A technique of stabilizing two or more vertebra by bone grafting with entry from back.
primary curve
The first or earliest curve to appear.



risser sign
Used to indicate spinal maturity, this refers to the appearance of a crescentic line of bone formation which appears across the top of each side of the pelvis.


Curved triangular bone at the base of the spine, consisting of five fused vertebrae known as sacral vertebrae. The sacrum articulates with the last lumbar vertebra and laterally with the pelvic bones.
sacral inclination
the angle between the line along the posterior border of S1 and the vertical lateral edge of a lateral standing radiograph (or between perpendiculars to these lines).
sacral obliquity
an angular deviation of the sacrum from the line drawn parallel to a line across the femoral heads on a supine AP view of the sacrum.
sagittal spinal balance
alignment of the midpoint of the C7 body to the posterior superior corner of the sacrum on an upright long cassette lateral radiograph of the spine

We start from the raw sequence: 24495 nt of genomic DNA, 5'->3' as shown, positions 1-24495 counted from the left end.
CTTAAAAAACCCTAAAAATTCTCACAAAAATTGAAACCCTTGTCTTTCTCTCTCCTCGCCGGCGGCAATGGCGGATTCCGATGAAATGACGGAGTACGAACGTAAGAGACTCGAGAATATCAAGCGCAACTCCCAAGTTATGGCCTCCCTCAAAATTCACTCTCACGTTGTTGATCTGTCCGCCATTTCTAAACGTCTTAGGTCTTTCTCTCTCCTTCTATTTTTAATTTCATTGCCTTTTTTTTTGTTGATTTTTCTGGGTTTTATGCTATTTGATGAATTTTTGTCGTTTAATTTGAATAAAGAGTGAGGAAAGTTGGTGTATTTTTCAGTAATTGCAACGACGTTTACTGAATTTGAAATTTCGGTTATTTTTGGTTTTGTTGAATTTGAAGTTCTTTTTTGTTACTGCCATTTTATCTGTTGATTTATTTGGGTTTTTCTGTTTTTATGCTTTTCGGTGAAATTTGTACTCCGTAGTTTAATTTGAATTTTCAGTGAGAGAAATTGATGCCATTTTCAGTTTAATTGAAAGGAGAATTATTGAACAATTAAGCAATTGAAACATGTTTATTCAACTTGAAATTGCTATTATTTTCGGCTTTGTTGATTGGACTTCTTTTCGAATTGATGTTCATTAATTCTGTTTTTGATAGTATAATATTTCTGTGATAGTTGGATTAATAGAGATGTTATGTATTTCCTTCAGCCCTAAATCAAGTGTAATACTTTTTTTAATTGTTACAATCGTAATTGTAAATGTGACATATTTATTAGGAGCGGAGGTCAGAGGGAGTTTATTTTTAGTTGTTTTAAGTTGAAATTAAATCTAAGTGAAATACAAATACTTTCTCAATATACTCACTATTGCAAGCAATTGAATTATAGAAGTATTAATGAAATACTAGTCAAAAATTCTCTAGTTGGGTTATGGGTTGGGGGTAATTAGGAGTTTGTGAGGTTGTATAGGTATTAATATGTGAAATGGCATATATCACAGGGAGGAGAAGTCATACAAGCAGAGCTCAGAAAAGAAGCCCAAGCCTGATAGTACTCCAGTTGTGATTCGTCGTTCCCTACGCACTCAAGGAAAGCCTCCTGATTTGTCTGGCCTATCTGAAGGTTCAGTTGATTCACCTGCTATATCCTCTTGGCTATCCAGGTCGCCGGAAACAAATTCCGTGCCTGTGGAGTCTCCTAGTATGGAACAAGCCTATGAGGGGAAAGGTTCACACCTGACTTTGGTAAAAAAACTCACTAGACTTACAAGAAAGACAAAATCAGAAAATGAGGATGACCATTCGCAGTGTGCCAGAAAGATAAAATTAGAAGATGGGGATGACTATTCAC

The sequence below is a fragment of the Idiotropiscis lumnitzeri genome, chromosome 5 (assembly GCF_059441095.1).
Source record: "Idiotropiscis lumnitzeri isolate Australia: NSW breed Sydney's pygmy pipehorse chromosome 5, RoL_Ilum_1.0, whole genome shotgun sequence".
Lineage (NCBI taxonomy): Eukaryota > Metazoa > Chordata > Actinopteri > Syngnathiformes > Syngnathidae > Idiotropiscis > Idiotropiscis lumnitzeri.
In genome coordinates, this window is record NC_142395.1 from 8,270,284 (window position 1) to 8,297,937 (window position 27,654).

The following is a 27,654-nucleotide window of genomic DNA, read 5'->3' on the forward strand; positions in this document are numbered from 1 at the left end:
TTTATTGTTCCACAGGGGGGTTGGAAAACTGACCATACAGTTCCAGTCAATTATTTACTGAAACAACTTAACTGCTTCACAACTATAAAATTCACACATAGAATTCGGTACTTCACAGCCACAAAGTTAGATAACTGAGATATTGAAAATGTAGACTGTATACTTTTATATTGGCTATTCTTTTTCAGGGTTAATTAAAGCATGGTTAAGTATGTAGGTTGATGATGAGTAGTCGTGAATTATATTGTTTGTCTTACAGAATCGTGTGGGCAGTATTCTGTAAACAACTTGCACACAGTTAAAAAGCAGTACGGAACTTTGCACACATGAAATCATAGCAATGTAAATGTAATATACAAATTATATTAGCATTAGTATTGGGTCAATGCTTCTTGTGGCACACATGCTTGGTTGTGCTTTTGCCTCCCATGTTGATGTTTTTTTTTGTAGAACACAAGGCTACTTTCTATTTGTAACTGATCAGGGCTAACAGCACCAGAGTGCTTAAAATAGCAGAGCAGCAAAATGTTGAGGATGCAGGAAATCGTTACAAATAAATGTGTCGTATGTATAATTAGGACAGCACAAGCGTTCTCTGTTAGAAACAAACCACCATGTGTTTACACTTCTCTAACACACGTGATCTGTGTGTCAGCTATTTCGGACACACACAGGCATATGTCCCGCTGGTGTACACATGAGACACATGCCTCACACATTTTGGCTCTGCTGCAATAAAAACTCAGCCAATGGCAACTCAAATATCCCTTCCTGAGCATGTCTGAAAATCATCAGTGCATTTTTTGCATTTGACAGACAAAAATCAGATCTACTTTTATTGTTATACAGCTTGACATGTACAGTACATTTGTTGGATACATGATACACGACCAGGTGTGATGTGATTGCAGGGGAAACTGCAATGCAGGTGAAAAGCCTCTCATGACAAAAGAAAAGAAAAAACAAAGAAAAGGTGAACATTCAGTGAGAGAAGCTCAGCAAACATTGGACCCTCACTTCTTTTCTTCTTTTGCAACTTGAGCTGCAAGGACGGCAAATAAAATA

A proprietary name for an inclinometer used in measuring trunk rotation.
Lateral deviation of the normal vertical line of the spine which, when measured by X-ray, is greater than ten degrees. Scoliosis consists of a lateral curvature of the spine with rotation of the vertebrae within the curve.
skeletal age
the age obtained by comparing PA x-ray of the left wrist and hand with the standards of the Gruelich and Pyle atlas.
spinal instrumentation
Metal implants fixed to the spine to improve spinal deformity while the fusion matures. This includes a wide variety of rods, hooks, wires and screws used in various combinations.
An inflammatory disease of the spine.
An anterior displacement of a vertebra on the adjacent lower vertebra.
stable vertebra
the thoracic or lumbar vertebra cephalad to a lumbar scoliosis that is most closely bisected by a vertically directed central sacral line assuming the pelvis is level..
structural curve
A segment of the spine that has fixed lateral curvature.


thoracic curvature
Any spinal curvature in which the apex of the curve is between the second and eleventh thoracic vertebrae.
thoracolumbar curve
Any curvature that has its apex at the twelfth thoracic or first lumbar vertebra.
thoracolumbosacral orthosis (TSLO)
A type of brace incorporating the thoracic and lumbar spine.



vertebral column
The flexible supporting column of vertebrae separated by discs and bound together by ligaments.